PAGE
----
The milk can go as high as 85*C (185*F) 

According to some cheese makers, bringing the milk to 75*C-85*C (167*F-186*F)  pasteurizes the milk but leaves some good bacteria that adds flavor and nutrition. 

If you heat the milk all the way to 90*C (194*F) it sterilizes the milk. 
Once the milk reaches the desired temperature hold the milk there for at least 5 minutes.  

My pots hold the heat quite well, so I turned the heat off and kept the thermometer in the milk to make sure the heat didn't dip below the 75* mark until after the 5 minutes. Descriptions of making Tomini states the milk needs to go to 85*C, but cheese makers seem to have varying opinions on this point. It seems to be their twist on making the Tomino recipe their own.

Allow the milk to cool down in the cooking pot to 38* (194*F).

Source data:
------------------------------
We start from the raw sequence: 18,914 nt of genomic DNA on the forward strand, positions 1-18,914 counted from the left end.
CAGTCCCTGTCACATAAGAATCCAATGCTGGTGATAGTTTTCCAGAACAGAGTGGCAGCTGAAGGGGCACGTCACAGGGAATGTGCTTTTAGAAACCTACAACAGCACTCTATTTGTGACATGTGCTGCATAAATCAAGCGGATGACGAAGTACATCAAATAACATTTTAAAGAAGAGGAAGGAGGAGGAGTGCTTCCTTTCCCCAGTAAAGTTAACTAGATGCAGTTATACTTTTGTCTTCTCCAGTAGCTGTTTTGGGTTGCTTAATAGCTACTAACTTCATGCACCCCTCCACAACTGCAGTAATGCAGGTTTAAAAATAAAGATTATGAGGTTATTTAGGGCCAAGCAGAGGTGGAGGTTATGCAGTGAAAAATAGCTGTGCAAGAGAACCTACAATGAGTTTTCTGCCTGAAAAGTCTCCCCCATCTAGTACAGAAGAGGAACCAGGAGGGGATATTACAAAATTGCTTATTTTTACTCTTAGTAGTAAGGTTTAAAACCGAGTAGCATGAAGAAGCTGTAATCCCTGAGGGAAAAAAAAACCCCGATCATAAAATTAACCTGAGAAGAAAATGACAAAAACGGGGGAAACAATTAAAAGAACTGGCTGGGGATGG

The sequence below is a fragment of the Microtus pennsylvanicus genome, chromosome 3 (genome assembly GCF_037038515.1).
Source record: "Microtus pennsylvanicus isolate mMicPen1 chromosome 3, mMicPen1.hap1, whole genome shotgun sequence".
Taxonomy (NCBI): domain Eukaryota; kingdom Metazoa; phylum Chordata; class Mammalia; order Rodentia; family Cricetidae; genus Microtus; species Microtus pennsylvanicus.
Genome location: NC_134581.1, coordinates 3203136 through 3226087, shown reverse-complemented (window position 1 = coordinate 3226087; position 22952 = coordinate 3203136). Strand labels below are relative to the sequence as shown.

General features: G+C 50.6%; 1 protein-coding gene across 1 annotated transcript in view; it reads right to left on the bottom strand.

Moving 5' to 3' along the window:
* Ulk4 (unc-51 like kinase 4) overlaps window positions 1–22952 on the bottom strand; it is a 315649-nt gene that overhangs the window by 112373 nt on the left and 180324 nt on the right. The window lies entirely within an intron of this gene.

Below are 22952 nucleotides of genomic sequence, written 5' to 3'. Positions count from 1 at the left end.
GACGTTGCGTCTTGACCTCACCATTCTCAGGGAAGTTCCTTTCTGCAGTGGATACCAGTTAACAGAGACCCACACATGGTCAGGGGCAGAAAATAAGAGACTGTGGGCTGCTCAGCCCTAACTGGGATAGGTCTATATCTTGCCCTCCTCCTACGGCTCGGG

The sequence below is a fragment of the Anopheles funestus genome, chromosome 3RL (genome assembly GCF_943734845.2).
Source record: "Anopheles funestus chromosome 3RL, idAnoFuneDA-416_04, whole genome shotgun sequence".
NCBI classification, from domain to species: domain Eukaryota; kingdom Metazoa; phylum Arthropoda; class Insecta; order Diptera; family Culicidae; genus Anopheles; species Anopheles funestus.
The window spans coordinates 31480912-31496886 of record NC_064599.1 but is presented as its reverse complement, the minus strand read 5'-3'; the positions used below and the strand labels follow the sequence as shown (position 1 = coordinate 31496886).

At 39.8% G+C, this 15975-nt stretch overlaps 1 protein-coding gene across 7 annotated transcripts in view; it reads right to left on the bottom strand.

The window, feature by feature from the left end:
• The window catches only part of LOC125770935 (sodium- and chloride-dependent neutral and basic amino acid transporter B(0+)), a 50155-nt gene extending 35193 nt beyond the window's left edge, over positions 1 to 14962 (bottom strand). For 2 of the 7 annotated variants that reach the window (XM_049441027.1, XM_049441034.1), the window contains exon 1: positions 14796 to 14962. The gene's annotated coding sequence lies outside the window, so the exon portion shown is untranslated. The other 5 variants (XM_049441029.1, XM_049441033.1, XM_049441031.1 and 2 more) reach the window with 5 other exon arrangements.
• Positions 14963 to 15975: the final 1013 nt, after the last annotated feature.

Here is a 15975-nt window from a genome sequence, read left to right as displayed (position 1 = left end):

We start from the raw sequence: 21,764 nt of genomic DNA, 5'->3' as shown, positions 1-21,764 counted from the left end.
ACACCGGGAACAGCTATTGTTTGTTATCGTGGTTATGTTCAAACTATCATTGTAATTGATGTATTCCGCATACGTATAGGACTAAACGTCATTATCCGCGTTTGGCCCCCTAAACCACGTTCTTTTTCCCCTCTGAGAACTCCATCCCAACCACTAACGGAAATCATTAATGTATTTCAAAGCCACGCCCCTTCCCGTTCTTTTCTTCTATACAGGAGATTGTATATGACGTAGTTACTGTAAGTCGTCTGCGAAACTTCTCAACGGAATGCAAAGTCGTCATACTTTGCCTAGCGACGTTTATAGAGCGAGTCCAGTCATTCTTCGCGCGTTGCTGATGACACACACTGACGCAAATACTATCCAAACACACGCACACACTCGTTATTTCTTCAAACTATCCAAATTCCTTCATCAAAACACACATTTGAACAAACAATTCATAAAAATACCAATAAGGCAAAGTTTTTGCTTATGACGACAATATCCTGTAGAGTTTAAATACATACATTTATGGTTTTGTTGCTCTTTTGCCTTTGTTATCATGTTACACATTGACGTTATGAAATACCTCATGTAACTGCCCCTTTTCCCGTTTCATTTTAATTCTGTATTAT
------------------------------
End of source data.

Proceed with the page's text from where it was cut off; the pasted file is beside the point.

While the milk is cooling measure out your caglio (rennet) and have it ready to add immediately at 38*C (195*F) 
The temperature can drop quickly so keep a close eye on the temperature of the milk.

Add the caglio (rennet) and stir throughly to distribute the rennet. Cover the pot with a lid and allow to cool undisturbed for at least 40 minutes - 2 hours.  You can raise the lid to peak in just don't stir or move the pot gently if needed so as not to disturb the milk curds. I did the 40 minutes one time and it didn't seem to be enough time for mine to set properly, so now I just go with the 2 hour timing. 
Once you let it cool down you will find that the milk has softly solidified and pulled away from the sides of the pan. There will be a clearish whey formed between the cheese and the pot.